"…it’s far better to be the train than it is to be the guy standing around waiting for it. Don’t wait around for it to happen to you. Get out there and make it happen. Be the train."
—The Granger Bros
The Granger Brothers' IndieGoGo story is a classic example of why having an audience or building one plays a major part in crowdfunding. Read and learn.
Q1. Tell us about The Charlie the Clown Show. What was your inspiration for the project and its goals?
Charlie Da Clown and his partner Sprinkles were born out of a short film we shot back in 2006 called “Operation Roxanne.” At the time, they were a pair of retired clowns who fell off the entertainment radar long ago and yearned for the fame they once had. It always led to the question of what their glory days must have been like. So, with that in mind, we spent time developing their back-story and discovered that Charlie and Sprinkles were once the hosts of one of TVs most popular, long running TV variety shows. The Charlie Da Clown Show (featuring Sprinkles). The project we developed and funded through IndieGoGo is the first episode of Charlie’s twentieth season. It’s 1984 and Charlie’s rat-pack style and sensibilities aren’t fitting into this new neon world. The project is being used as a twenty-minute presentation pilot to augment our pitch package for a weekly TV comedy. It’s been described as a live-action Muppet Show with a healthy dose of South Park and a sizable chunk of the Rat-Pack.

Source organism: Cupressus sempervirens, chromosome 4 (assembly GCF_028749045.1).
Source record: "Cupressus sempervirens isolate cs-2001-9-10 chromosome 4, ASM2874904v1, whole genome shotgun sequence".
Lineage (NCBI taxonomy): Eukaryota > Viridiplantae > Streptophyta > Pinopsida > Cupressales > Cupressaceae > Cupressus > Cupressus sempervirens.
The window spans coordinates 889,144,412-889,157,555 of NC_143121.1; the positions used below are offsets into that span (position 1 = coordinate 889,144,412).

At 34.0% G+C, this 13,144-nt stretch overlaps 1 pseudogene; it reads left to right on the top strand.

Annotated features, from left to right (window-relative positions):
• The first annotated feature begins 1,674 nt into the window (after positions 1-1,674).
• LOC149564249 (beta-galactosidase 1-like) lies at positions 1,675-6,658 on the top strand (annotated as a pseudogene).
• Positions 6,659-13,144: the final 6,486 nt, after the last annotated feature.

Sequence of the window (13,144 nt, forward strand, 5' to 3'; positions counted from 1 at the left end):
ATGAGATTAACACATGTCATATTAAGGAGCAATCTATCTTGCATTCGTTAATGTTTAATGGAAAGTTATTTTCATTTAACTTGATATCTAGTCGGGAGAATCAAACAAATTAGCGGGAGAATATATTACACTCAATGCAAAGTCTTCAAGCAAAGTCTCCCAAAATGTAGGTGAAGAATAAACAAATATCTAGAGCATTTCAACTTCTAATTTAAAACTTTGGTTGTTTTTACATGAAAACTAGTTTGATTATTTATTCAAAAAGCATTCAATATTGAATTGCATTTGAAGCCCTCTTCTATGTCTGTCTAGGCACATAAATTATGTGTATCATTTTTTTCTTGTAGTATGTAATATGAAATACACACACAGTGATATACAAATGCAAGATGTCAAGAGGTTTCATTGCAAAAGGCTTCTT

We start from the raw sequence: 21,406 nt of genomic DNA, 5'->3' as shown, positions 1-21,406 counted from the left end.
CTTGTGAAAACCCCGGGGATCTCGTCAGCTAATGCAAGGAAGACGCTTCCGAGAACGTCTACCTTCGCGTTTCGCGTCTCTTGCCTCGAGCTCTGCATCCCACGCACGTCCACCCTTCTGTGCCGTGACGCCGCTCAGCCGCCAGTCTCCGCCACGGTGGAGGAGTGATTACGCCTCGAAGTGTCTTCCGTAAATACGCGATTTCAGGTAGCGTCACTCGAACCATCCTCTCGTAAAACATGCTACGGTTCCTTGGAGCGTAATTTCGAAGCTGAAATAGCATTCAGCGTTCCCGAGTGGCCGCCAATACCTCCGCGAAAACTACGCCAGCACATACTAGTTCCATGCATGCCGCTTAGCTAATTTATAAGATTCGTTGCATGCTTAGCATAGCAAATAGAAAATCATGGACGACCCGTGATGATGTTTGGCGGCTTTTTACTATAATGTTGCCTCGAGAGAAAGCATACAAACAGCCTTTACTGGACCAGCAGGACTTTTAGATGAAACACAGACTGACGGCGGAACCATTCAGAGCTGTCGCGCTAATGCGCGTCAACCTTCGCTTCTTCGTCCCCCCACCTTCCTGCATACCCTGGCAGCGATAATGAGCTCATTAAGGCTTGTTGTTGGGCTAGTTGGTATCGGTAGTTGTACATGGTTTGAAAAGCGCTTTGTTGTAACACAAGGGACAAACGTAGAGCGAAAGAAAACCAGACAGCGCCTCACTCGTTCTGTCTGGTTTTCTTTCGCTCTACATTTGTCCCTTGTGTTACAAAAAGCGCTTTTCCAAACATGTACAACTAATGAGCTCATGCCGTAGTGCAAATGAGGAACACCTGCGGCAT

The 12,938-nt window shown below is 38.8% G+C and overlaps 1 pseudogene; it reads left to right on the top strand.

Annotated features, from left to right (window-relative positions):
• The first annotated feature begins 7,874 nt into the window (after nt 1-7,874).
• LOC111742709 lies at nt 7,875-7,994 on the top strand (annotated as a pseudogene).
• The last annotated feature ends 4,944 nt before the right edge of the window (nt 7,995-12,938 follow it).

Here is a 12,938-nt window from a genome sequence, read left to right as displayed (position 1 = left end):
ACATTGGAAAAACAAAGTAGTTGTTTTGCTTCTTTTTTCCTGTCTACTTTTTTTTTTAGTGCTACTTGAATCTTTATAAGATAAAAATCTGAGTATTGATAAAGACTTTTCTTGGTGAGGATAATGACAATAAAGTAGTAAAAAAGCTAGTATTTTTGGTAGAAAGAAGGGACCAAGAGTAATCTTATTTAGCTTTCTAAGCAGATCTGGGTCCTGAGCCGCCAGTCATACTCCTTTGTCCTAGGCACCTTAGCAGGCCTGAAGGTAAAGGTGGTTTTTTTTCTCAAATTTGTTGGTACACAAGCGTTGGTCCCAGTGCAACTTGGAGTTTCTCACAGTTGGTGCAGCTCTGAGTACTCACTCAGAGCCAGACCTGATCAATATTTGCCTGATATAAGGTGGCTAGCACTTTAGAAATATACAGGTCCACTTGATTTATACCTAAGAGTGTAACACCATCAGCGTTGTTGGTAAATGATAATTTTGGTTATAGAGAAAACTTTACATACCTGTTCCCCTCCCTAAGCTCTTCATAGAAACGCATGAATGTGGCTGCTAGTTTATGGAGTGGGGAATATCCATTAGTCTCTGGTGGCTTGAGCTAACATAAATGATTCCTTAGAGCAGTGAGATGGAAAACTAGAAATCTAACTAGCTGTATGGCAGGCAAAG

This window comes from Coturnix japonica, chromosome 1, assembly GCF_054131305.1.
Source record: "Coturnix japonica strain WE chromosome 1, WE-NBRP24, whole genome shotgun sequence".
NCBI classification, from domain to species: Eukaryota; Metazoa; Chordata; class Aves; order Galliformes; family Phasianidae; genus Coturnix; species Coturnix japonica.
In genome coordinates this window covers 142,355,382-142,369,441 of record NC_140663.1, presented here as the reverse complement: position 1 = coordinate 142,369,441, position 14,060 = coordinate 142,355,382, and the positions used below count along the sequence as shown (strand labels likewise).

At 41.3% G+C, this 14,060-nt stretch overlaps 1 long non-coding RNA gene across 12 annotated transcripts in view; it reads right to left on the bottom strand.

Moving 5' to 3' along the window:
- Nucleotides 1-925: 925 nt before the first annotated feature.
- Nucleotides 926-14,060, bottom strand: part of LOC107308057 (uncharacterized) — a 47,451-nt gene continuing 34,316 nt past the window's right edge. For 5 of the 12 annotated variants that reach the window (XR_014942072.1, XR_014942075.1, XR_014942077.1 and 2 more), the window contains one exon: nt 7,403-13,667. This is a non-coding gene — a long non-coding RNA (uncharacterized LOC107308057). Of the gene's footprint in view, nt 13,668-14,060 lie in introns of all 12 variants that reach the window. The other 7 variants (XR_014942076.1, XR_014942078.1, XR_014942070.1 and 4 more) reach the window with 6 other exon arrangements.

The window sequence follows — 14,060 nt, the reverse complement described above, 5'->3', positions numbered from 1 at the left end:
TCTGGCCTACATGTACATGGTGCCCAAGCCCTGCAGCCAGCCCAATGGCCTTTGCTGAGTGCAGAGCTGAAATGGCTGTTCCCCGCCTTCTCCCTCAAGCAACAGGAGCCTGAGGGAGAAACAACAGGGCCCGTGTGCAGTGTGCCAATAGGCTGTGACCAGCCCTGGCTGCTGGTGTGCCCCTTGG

Q2. How are you identifying, reaching and building your audiences?
For the last eight years, we’ve been making insane short comedy films as ‘practice.' These comedies were always on the edge and pretty unique. It was those films (close to twenty) that identified our online audience. Some of these films were licensed by Lionsgate to appear in one of their features and another featured both Harrison Ford and Robert Patrick in cameo roles. In August of 2009, MTV and Quentin Tarantino selected one of our shorts as the winner of MTV’s Basterdize Tarantino Spoof Contest. This helped to further solidify our fan-base and help build our audience. It’s these same folks who have followed us over the years (on MySpace, then YouTube and Facebook) who were the people who donated to our show and helped to make it a success. It was really all those years of making them laugh that had them asking (and helping to pay) for more.
Q3. What role does the Internet and social media play in your DIWO (Do-It-With- Others) efforts?
It played an incredibly crucial role. We created several social networking sites that all funneled into IndieGoGo. The most effective were our Facebook pages and the pages of our supporters. We had amazing support from friends and fans, who would continuously repost our bulletins, updates and promotional materials. We did it old school too. We handed out flyers, business cards and even postered stores and lampposts all over Vancouver, but it was our online presence that truly made all the difference in the world. The ruckus we were making even caused “BC Business Magazine” to approach us for an article on crowd-source-funding and a large two page story was done on us in their August issue. It truly helped to legitimize what we were doing with IndieGoGo.
Q4. Tell us about your recent IndieGoGo campaign? How'd it go? What worked? What didn't work? Any surprises?
You better believe there were surprises! Getting a single dollar for our hair-brained scheme was the biggest.
We have always subscribed to the ‘moving train theory.' Meaning it’s far better to be the train than it is to be the guy standing around waiting for it. It was with this in mind that we set forth in getting the project made.